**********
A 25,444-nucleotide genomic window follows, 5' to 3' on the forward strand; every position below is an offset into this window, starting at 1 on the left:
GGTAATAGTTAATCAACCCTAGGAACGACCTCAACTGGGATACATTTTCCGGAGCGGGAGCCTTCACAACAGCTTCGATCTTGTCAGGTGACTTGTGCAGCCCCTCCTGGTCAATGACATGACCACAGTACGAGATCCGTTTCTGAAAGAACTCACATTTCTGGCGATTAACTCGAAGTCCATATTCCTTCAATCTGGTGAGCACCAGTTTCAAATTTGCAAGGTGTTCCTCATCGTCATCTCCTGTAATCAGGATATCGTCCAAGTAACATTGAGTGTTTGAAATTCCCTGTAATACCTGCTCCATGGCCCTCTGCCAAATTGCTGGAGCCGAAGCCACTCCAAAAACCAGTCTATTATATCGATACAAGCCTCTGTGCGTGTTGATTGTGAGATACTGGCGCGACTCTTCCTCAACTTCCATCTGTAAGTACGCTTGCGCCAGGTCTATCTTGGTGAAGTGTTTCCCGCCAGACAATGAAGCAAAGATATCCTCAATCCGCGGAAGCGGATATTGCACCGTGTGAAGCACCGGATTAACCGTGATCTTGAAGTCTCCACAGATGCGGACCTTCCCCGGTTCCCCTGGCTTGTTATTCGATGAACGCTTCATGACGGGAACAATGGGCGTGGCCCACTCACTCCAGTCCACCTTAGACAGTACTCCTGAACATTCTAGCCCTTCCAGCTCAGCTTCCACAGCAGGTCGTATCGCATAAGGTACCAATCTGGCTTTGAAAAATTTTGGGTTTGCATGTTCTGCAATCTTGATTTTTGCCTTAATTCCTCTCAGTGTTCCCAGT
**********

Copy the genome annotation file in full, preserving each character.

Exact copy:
A 25,444-nucleotide genomic window follows, 5' to 3' on the forward strand; every position below is an offset into this window, starting at 1 on the left:
GGTAATAGTTAATCAACCCTAGGAACGACCTCAACTGGGATACATTTTCCGGAGCGGGAGCCTTCACAACAGCTTCGATCTTGTCAGGTGACTTGTGCAGCCCCTCCTGGTCAATGACATGACCACAGTACGAGATCCGTTTCTGAAAGAACTCACATTTCTGGCGATTAACTCGAAGTCCATATTCCTTCAATCTGGTGAGCACCAGTTTCAAATTTGCAAGGTGTTCCTCATCGTCATCTCCTGTAATCAGGATATCGTCCAAGTAACATTGAGTGTTTGAAATTCCCTGTAATACCTGCTCCATGGCCCTCTGCCAAATTGCTGGAGCCGAAGCCACTCCAAAAACCAGTCTATTATATCGATACAAGCCTCTGTGCGTGTTGATTGTGAGATACTGGCGCGACTCTTCCTCAACTTCCATCTGTAAGTACGCTTGCGCCAGGTCTATCTTGGTGAAGTGTTTCCCGCCAGACAATGAAGCAAAGATATCCTCAATCCGCGGAAGCGGATATTGCACCGTGTGAAGCACCGGATTAACCGTGATCTTGAAGTCTCCACAGATGCGGACCTTCCCCGGTTCCCCTGGCTTGTTATTCGATGAACGCTTCATGACGGGAACAATGGGCGTGGCCCACTCACTCCAGTCCACCTTAGACAGTACTCCTGAACATTCTAGCCCTTCCAGCTCAGCTTCCACAGCAGGTCGTATCGCATAAGGTACCAATCTGGCTTTGAAAAATTTTGGGTTTGCATGTTCTGCAATCTTGATTTTTGCCTTAATTCCTCTCAGTGTTCCCAGT